While you can claim many expenses as write offs in the year you make them, the IRS treats buying a rental property not as an expense but as a conversion — In other words, you’re turning cash into an asset with value, meaning that no net change to your personal wealth has occurred. However, since buildings gradually wear out, the IRS lets you depreciate it by taking a small portion of value as an expense every year, writing down its value and reducing your taxes. With something like a computer or a car that usually ends up being worthless at the end of its “useful life,” this is not a problem. Real estate, though, usually goes up in value. So what do you do when you depreciate a rental property?
Since you get to write off an expense without actually spending money, depreciation should be a benefit to you for as long as you own the property and it still has value to depreciate. You don’t need to worry about paying it back until you sell the property. That’s when you actually experience a taxable event and can incur a gain.
When You Have to Pay Back Depreciation
Because depreciation is an accounting tool that lets you adjust value for “using up” the value of your asset, the IRS expects that you will sell it for less than the depreciated value. If you sell your asset for more that its depreciated value, the IRS requires you to pay it tax on that gain. This tax is called “Depreciation Recapture Tax” and is also referred to as Section 1250 recapture.
How Depreciation Recapture Tax Works
The tax rate on recaptured deprecation is 25 percent. The best way to understand how it works is through an example. Consider a rental property that you bought 15 years ago for $250,000 and just sold for $350,000. Your analysis showed that $180,000 of the value was in the depreciable buillding and $70,000 was in non-depreciable land. You would have a $100,000 capital gain on the difference between the original purchase price and the selling price, taxable at 15 percent in the 2012 tax year. In addition, the $6,545 per year depreciation that you claimed based on the asset’s 27.5 year life, which adds up to $98,175, is taxable at 25 percent as recapture. This leads to a total tax bill on the sale of $39,544, based on $15,000 in gains tax and $24,544 in recapture tax.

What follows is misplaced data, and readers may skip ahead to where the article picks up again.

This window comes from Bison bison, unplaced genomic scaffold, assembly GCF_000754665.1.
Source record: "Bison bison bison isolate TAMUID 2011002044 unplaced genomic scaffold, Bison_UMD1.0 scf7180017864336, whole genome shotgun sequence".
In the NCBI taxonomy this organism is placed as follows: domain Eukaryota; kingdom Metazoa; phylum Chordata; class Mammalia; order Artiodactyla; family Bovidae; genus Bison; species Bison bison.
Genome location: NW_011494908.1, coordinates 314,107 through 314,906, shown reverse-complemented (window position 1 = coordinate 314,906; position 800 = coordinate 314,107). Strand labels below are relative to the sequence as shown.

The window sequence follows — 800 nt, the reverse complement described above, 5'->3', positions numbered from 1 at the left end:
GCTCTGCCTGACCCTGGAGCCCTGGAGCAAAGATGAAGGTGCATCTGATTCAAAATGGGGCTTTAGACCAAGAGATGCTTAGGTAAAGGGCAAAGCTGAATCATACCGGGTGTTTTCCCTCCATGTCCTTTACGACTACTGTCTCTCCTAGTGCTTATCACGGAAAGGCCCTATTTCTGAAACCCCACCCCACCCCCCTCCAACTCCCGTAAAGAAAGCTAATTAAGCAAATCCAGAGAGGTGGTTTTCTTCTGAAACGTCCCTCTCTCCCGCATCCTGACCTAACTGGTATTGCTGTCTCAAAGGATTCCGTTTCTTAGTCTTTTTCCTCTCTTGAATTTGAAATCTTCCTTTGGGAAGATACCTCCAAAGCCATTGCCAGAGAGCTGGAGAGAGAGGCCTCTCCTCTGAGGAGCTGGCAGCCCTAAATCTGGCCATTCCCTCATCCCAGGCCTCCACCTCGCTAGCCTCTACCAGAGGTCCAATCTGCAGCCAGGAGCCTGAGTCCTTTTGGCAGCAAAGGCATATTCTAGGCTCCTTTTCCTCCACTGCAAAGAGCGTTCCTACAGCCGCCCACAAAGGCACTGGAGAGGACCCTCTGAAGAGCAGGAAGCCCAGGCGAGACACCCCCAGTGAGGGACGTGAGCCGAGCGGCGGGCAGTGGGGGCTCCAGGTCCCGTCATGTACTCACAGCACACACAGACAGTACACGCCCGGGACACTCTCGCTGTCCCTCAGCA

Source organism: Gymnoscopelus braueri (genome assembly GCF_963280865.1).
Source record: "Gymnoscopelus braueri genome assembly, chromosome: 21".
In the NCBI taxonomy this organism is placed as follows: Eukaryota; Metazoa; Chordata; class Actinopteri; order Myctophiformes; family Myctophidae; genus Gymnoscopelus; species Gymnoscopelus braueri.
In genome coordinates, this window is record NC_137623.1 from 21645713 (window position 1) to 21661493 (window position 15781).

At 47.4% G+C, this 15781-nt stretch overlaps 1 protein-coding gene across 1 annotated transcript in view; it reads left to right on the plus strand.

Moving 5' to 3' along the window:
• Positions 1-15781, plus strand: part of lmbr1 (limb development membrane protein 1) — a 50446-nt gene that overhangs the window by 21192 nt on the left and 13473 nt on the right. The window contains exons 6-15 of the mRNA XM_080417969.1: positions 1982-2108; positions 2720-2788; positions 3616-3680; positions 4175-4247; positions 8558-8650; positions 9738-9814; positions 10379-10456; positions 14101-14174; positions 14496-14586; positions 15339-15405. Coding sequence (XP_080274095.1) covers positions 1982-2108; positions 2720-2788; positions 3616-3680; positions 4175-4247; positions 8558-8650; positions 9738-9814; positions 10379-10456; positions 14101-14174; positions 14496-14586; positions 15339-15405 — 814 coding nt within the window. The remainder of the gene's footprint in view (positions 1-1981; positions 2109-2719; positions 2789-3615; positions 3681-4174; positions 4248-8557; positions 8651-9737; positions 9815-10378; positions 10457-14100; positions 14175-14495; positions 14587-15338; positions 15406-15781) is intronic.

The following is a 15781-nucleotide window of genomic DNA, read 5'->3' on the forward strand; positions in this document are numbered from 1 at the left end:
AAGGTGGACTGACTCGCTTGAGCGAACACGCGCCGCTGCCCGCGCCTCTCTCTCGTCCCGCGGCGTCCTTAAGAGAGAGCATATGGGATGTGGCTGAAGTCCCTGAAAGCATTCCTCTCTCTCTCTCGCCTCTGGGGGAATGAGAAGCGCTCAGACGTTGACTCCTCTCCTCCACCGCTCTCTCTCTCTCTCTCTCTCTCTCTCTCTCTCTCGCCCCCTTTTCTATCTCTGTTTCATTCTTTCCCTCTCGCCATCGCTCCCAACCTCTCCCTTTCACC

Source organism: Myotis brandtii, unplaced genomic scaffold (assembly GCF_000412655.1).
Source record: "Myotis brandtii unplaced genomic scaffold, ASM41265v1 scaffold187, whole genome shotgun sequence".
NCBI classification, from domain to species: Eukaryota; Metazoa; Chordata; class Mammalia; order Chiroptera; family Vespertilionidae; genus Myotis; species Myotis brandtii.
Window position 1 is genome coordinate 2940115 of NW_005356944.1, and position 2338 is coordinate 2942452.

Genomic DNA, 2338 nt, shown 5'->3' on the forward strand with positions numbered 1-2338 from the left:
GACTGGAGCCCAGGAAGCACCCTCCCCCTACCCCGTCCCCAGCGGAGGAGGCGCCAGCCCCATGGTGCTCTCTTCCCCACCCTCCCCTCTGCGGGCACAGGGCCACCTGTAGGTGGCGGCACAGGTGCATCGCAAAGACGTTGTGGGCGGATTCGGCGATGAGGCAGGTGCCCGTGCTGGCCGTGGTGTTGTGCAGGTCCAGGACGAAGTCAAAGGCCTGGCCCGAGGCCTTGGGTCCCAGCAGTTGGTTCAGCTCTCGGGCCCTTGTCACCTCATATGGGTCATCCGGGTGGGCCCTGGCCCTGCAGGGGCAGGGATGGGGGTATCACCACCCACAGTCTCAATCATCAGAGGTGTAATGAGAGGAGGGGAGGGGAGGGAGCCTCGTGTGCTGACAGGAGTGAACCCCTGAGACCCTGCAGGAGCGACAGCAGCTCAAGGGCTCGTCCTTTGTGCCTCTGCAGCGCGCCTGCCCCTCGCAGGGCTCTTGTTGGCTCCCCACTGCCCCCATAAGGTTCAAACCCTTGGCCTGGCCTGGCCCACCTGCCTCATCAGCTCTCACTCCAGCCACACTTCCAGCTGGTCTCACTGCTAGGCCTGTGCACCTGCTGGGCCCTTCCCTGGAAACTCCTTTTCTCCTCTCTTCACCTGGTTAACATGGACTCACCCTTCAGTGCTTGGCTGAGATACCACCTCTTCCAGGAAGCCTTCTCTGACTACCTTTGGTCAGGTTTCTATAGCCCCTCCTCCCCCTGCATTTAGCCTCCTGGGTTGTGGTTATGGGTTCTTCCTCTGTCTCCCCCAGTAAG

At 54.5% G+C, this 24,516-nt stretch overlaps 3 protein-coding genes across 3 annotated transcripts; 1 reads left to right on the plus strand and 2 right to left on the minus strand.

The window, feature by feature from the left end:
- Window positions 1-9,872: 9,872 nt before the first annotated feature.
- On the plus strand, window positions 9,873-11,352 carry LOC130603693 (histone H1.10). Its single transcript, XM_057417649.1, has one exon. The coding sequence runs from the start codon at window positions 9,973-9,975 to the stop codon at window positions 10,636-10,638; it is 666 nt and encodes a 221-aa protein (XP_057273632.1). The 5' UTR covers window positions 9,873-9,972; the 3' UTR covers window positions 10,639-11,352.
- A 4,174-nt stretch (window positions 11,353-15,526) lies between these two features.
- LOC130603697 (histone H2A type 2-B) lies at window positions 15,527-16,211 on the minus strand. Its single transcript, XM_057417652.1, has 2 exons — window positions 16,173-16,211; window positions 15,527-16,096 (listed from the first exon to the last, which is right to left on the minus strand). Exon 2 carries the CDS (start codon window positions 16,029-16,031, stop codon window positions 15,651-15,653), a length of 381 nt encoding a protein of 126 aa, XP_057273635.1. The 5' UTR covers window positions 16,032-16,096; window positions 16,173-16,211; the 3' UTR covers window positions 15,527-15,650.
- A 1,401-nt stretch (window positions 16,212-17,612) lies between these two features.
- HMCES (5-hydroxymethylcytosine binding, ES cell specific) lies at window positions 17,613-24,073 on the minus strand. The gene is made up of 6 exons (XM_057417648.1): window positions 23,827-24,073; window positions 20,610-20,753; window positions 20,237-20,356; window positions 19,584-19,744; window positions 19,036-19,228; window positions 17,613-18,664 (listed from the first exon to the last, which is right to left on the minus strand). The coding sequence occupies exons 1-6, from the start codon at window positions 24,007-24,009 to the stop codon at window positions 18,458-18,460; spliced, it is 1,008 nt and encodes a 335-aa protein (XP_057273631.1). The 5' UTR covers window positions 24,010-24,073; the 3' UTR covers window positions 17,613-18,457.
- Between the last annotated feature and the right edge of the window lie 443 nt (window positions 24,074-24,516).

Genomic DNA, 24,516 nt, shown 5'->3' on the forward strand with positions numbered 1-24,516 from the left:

Avoiding Depreciation Recapture Tax
You can’t avoid the recapture tax by not claiming depreciation. The IRS calculates recapture on the depreciation that you were legally allowed to claim whether or not you actually claimed it. The best way to get out of paying recapture is to use the proceeds from the sale of your rental property to buy another piece of investment property that is the same size or larger. Structuring your transaction as a 1031 exchange and following the IRS’s rules for that process lets you carry your proceeds, and your tax basis, forward into a new property without paying depreciation recapture or capital gains taxes.
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